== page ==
The Superior Court's reasoning seems to have evolved from its opinion in Commonwealth v. Gilmore, 97 Pa.Super. 303 (1929). In Gilmore, a father obligated to pay support for his minor son, attempted to terminate support upon his son reaching the age of 16. The father argued that state law only mandated attendance at school until age 16 and that sufficient employment opportunities existed within the community for his son to obtain a job to support himself. Therefore, since attendance at school was no longer required, the need to provide support for his minor son ceased. In response, the father's minor son testified as to his progress in school and his desire to continue with his education and complete high school.
In refusing to grant the father's petition to terminate support, the trial court (whose opinion was adopted by the Superior Court) noted that case law tended to include some education within the purview of a parent's obligation to provide support and maintenance."The law, apart from statute has come to recognize that parental duty involves, in addition to provision for mere physical needs, such instruction and education as may be necessary to fit the child reasonably to support itself and to be an element of strength rather than one of weakness in the social fabric of the state."
97 Pa.Super. at 308.
At that time, an education was deemed to be a necessity in the preparation of a child for the rigors of life and to assist that child in becoming useful in society. However, the term "education" in this context did not contemplate collegiate or professional education but rather was confined to elementary and vocational education. The reason for this distinction was that elementary education was considered a necessary element of support much like food, clothing and housing. The duty to provide educational support beyond the minimum state-required *529 attendance, however, was tempered by the parent's ability to pay and the child's commitment to completing his high school studies.
In recent history, the Superior Court has adopted and applied the Gilmore analysis to college educational support of a child. In essence, the Superior Court has transferred this "principle of necessity" of a basic fundamental education to a requirement that each child be entitled to an "enhanced" education. We do not agree with this transformation.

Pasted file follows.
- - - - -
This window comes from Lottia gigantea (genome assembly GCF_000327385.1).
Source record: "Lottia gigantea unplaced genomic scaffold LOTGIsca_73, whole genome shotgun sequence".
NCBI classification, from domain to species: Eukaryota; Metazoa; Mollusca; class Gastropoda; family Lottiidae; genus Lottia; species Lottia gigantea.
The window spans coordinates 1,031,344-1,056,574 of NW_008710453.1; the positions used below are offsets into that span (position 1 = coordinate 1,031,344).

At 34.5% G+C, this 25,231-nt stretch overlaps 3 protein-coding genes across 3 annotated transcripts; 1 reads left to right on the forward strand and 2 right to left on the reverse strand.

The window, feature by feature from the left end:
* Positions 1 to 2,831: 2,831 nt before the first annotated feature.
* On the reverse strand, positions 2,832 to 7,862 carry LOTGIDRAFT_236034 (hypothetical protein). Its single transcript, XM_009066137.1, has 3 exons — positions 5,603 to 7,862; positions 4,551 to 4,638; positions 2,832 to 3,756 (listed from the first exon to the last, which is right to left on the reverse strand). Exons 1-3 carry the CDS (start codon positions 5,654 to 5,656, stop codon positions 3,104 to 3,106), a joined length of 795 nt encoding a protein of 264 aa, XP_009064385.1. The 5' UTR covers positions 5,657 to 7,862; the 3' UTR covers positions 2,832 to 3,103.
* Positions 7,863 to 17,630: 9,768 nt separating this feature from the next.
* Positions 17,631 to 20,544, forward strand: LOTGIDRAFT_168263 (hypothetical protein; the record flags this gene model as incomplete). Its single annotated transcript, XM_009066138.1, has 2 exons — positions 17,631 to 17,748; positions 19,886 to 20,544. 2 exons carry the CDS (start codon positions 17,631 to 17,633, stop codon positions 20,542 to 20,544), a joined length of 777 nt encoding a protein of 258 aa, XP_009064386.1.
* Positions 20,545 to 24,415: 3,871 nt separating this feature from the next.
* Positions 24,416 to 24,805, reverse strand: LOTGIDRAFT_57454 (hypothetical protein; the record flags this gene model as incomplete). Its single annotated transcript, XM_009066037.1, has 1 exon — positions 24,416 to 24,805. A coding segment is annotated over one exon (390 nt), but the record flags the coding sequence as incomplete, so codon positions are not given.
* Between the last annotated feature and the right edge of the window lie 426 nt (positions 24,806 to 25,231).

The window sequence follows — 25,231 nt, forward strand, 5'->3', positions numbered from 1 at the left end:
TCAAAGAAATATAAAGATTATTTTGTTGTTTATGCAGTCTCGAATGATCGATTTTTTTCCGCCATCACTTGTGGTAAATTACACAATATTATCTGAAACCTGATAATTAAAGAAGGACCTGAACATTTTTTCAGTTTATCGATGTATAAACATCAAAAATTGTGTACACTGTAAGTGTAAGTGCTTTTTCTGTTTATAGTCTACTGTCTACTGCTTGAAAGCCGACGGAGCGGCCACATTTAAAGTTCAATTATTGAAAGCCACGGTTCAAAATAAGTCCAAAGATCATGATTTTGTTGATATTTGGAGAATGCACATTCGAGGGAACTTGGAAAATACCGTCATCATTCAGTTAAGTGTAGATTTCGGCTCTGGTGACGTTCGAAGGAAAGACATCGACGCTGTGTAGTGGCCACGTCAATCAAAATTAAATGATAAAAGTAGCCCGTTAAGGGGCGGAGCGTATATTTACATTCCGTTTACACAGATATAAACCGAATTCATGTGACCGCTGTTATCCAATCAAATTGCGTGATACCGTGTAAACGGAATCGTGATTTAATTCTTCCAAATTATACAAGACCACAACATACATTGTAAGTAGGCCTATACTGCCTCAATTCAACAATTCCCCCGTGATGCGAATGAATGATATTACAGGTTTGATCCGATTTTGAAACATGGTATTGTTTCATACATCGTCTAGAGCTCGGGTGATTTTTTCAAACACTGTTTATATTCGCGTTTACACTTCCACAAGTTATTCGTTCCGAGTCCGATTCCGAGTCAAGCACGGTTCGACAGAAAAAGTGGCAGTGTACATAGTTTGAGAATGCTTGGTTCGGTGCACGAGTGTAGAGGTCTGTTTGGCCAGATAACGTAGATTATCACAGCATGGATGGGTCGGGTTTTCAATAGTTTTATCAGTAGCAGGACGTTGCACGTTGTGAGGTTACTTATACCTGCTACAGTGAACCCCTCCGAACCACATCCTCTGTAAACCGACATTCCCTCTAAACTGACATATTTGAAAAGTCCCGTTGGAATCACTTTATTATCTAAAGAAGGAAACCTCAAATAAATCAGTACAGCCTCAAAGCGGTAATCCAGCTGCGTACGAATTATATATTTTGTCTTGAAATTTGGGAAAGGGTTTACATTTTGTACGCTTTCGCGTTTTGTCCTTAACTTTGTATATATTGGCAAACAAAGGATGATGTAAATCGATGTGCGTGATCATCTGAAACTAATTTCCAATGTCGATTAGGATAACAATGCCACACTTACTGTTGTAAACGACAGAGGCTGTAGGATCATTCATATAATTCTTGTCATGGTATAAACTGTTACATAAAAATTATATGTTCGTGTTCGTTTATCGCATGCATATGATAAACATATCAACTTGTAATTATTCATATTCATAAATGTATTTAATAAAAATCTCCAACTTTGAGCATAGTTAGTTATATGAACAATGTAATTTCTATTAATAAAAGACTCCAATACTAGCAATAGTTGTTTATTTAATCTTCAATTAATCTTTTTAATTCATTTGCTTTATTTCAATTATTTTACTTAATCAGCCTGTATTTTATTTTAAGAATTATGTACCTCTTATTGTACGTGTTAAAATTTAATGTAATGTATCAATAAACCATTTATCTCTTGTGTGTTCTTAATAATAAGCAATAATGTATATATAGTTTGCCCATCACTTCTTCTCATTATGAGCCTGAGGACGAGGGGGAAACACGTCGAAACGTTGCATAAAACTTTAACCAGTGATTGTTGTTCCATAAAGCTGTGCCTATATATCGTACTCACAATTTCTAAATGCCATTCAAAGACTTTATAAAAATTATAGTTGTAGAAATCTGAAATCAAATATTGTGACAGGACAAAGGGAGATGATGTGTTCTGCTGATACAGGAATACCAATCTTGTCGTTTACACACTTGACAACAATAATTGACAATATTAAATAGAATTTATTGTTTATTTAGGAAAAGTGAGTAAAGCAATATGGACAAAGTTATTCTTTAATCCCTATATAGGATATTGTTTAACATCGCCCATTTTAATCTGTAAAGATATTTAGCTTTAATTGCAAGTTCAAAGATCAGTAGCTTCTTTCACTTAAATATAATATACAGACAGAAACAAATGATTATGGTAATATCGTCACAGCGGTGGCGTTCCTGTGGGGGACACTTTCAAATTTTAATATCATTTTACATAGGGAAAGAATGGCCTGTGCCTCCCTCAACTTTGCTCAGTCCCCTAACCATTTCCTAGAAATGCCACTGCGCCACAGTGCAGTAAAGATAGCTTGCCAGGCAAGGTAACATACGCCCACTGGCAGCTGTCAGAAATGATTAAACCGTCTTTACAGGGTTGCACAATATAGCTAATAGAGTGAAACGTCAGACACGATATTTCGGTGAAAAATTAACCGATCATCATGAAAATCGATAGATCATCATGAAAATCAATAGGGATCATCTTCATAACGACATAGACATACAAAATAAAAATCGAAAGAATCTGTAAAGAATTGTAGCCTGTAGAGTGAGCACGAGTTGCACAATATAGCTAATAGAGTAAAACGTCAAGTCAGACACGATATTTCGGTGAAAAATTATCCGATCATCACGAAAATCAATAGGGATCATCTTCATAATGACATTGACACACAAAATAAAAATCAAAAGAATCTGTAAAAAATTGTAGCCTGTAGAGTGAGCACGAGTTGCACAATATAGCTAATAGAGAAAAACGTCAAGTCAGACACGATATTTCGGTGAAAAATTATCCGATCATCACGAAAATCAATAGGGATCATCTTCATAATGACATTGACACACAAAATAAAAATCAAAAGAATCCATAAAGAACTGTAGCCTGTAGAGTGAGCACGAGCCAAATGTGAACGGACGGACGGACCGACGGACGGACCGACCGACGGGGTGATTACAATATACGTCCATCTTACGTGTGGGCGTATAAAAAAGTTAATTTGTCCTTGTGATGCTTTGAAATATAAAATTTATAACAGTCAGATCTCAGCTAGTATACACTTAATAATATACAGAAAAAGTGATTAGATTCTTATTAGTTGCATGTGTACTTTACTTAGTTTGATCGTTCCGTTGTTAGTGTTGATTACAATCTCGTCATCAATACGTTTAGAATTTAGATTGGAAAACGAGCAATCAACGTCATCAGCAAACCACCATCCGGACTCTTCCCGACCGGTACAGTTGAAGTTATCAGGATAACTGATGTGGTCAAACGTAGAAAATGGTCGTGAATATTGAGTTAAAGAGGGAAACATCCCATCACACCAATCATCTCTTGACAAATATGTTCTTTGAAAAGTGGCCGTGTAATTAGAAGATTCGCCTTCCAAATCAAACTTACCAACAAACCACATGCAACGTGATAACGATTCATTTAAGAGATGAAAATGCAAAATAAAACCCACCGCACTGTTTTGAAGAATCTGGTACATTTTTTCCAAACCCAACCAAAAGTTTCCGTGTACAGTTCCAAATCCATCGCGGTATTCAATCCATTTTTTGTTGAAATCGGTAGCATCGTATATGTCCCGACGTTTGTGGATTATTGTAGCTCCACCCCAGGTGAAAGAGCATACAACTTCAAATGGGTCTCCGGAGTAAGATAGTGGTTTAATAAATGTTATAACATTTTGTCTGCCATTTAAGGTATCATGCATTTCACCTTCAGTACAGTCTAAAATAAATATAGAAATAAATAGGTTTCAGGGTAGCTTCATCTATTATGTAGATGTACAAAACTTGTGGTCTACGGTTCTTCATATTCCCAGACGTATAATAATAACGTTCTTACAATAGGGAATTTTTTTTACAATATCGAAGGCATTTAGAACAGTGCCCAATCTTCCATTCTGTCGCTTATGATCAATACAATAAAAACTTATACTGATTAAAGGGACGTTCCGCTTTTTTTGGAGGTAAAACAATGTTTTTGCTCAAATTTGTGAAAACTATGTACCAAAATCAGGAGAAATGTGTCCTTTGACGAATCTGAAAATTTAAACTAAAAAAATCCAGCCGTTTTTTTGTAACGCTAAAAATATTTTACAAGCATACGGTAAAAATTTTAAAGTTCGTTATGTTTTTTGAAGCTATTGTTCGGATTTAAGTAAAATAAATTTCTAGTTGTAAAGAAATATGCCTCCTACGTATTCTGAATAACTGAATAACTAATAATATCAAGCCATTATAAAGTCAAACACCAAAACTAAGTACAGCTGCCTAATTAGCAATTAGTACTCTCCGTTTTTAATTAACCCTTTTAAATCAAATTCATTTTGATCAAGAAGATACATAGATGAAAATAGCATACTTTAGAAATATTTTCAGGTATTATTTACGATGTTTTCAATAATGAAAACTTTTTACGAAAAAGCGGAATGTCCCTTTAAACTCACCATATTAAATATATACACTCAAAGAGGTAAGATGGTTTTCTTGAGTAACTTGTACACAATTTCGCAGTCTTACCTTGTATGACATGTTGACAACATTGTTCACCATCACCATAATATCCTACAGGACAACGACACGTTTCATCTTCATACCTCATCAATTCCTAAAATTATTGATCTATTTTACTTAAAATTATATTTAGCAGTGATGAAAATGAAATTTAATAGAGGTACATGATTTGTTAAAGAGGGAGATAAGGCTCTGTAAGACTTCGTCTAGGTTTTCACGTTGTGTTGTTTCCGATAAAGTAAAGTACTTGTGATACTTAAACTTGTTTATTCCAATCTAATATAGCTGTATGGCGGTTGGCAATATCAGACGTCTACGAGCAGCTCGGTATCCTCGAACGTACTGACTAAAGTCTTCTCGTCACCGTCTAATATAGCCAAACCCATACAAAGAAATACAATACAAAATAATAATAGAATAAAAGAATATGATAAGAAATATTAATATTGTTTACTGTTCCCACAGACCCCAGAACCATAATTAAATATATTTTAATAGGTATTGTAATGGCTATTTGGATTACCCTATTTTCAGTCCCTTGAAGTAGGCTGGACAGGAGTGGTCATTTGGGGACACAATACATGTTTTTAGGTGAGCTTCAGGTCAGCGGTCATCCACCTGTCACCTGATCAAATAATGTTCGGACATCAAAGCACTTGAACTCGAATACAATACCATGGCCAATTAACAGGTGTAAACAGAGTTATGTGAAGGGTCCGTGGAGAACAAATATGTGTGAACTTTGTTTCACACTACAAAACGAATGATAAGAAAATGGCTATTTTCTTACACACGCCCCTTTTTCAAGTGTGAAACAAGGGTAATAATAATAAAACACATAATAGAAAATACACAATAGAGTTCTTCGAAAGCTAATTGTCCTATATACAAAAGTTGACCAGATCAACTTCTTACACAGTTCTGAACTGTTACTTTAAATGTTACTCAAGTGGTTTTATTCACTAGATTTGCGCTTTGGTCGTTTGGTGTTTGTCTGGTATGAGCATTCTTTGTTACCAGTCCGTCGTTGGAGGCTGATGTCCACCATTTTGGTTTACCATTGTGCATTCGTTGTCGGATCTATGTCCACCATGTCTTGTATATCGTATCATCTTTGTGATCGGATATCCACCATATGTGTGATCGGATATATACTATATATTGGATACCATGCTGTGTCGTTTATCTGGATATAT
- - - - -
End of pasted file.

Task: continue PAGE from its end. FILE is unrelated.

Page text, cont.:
Under the common law, a parent had a duty to support a minor child. In its wisdom, our General Assembly has bestowed adulthood on minor children at age 18. Consequently, the common law duty to support a minor child must by necessity cease at age 18. Although several states have imposed a statutory duty upon a parent to provide college educational support for a child no longer considered a minor, (see i.e. Ind.Code Ann. 31-1-11.5-12 and 40 Ill.Rev.Stat. Section 513) our General Assembly has not. Accordingly, since no legal duty has been imposed by our legislature, nor have we developed such a duty by our case law, we decline to do so. Since our legislature has taken an active role in domestic matters through amendments and reenactment of the Divorce Code and the Domestic Relations Act, we feel the more prudent course is to await guidance from that body rather than creating duties and obligations by judicial pronouncement.
A basic education as guaranteed by our Commonwealth constitution must be available to all Commonwealth citizens. In many instances, high school students reach their 18th birthday prior to graduation from high school. It would make no sense to terminate a support order while a child is attending high school. The rigors of high school are difficult enough without worrying about how a child is going to support himself for the remaining days of his high school education. Therefore, notwithstanding a child reaching majority at age 18, a parental duty of support is owed until a child reaches 18 or graduates from high school, whichever event occurs later. *530 This will ensure that children have a minimum education in order to prepare them for the challenges of life.
The judgment of the Superior Court is reversed and the complaint for support for aid to higher education is dismissed.
CAPPY, J., concurs in the result.
LARSEN, J., files a dissenting opinion.
McDERMOTT, J., did not participate in the decision of this case.
LARSEN, Justice, dissenting.
I dissent. I do not see this case as involving an abuse of discretion.
I would affirm the Superior Court's order as to the holding that parents have an obligation to provide college support for their children. I would reverse the Superior Court's order as to the parents not getting a reduction or credit toward this obligation from the children's grants, scholarships, loans, financial worth, etc. No windfalls should occur here.NOTES
 We must note, that the son did not sue his mother under the same theory.
 In his brief, Reginald argues that there is insufficient evidence to establish any agreement to fund his college education through the liquidation of stocks and individual retirement accounts. However, his father's testimony regarding this argument went unchallenged even though Reginald's mother was in the courtroom and available to testify regarding this alleged factual dispute.
 There is no evidence as to whether mother's boyfriend or his son contributed to any of the monthly household expenses.